Bushnell’s law states that “all the best games are easy to learn and difficult to master”. Mushroom Wars 2, the successor to 2009’s PS3 hit Mushroom Wars, captures perfectly the sentiment of that statement. Developer Zillion Whales has created a layered title that on the surface seems to be a simplified RTS with some simple concepts and controls. However after spending some time with game one quickly realized just how many layers this RTS has to offer. Originally released on iOS back in October of 2016, a Steam and console release is planned for October 06, 2017. With my hands on the Steam version for the last week, I have had plenty of time to try and tackle some of the many elements to this light-hearted Mushroom themed RTS. So without further ado, grab that coffee, sit back and check out our Mushroom Wars 2 review.
Set in a war-torn mushroom kingdom, Mushroom Wars 2 finds four tribes in a never-ending conflict to reign supreme over all the lands. With beautiful almost hand-drawn visuals, this title us a huge esthetic update over the original. The game sets you on the path of claiming glory and territory for your tribe with each of the four campaigns featuring you at the helm of one of the four. Each group has its own unique look and set of heroes (more on these later) that helps mix up what is essentially the same combat and units. This is all pretense for what is essentially a simplified but engaging take on the RTS formula. Building off of its former titles success, Mushroom Wars 2 works hard to present some new and unique ideas that help build the many layers that make up the core of the game.
The game’s combat is beautifully simple cutting out much of the complexity of other RTS by doing away with managing multiple units in groups, memorizing the rock, paper, scissors systems of other games multiple units and managing the collection of multiple resources. Instead, combat and control focuses on simply overwhelming the enemy ‘zerg style’ as well as managing your own defenses. With one combat unit produced at the games only resource producing building called villages, one defensive structure in the form of a tower and one upgrading structure in the form of a forge, much of your time will instead be spent on balancing your units between protecting your territory and engaging another’s.
With one combat unit type available the only edge you can really gain comes for the forge which offers upgrades for your units. This coupled with the upgradable towers really become your only line of defense and offense. What makes combat so engaging is the constant back and forth between offense and defense. With the removal what other RTS’s would consider build time, you will find yourself in immediate peril right from the beginning of a match. This tension is what makes Mushroom Wars 2 so engaging, there is no downtime. The pressure is always on and forces you to make quick decisive decisions where one wrong move can really be the difference between victory and defeat.
The game becomes even more engaging when you factor in the morale and hero systems. The former is a system that offers a star based buff to your units and buildings based on how many units you currently have. The more stars you have the bigger the buff with no stars simply meaning your units and buildings operate as normal. It’s an interesting system but during my playthrough I have to confess that with the constant influx and death of units I really didn’t feel the impact of the buff at any point. As I only played a few multiplayer matches I didn’t really get to see the full potential of how this system works but could imagine that in a four player free for all having a two-star morale buff would definitely come in handy.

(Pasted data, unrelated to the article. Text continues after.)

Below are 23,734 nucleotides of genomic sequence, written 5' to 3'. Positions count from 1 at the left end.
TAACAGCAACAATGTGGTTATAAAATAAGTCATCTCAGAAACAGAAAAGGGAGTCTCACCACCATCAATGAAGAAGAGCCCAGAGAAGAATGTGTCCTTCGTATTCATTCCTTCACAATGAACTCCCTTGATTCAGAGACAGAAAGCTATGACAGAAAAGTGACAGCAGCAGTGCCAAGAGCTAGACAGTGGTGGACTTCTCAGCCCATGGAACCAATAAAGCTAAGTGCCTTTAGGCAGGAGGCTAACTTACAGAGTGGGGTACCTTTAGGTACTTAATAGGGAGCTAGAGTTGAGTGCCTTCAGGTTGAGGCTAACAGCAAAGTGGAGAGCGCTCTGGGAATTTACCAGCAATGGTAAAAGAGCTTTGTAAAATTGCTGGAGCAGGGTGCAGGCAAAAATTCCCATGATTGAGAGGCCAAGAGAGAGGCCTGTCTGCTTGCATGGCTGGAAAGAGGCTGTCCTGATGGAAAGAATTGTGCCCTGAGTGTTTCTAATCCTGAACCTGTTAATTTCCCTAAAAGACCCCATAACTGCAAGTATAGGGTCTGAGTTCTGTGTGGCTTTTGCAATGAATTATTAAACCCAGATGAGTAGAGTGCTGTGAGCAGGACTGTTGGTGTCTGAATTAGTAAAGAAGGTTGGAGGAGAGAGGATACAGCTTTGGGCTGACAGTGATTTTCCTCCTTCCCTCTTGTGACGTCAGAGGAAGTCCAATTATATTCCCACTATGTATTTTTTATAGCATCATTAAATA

The Hero system is what really thrusts Mushroom Wars 2 into a challenging, competitive experience. Each hero (two per tribe) comes with his own unique set of abilities to deploy on the field. With powers that impact either units or buildings, selecting a hero dramatically changes your strategy on the field. These abilities are cast by collecting the souls of the enemy so the faster you can take out enemy units the faster you will have these abilities at your disposal. This system really allows for playstyle diversity which, in turn, creates a really new and engaging experience every battle. Multiplayer really allows the Hero system to shine offering some great ‘clutch’ situations where casting the right ability at that crucial moment sees the scales tip in your favor. The hero system is a great part of the game’s DNA and helps to add yet another layer to this unique RTS.
Multiplayer offers some great variety in gameplay with everything from up to four players free for all to a two verse two co-op mode. Much like the first game in the series the longevity of Mushroom Wars 2 will come from its competitive multiplayer. With online play with both friends and random people offered upon release, one could spend many an hour conquering their fellow mushroom’s kingdoms and with the morale and hero systems in play the experience can vary dramatically between matches.
Final Thoughts on our Mushroom Wars 2 review:
Mushroom Wars 2 was a surprisingly engaging for me. I really wasn’t expecting myself to get pulled into what seemed on the surface to be a simplified RTS. Yet with it’s engaging, layered combat, easy to pick up and play attitude, four episode campaign and some great multiplayer offerings, Mushroom Wars 2 is a title worth spending some time with. Be sure to check it out when it releases on Steam, Xbox One and PS4 starting October 6th.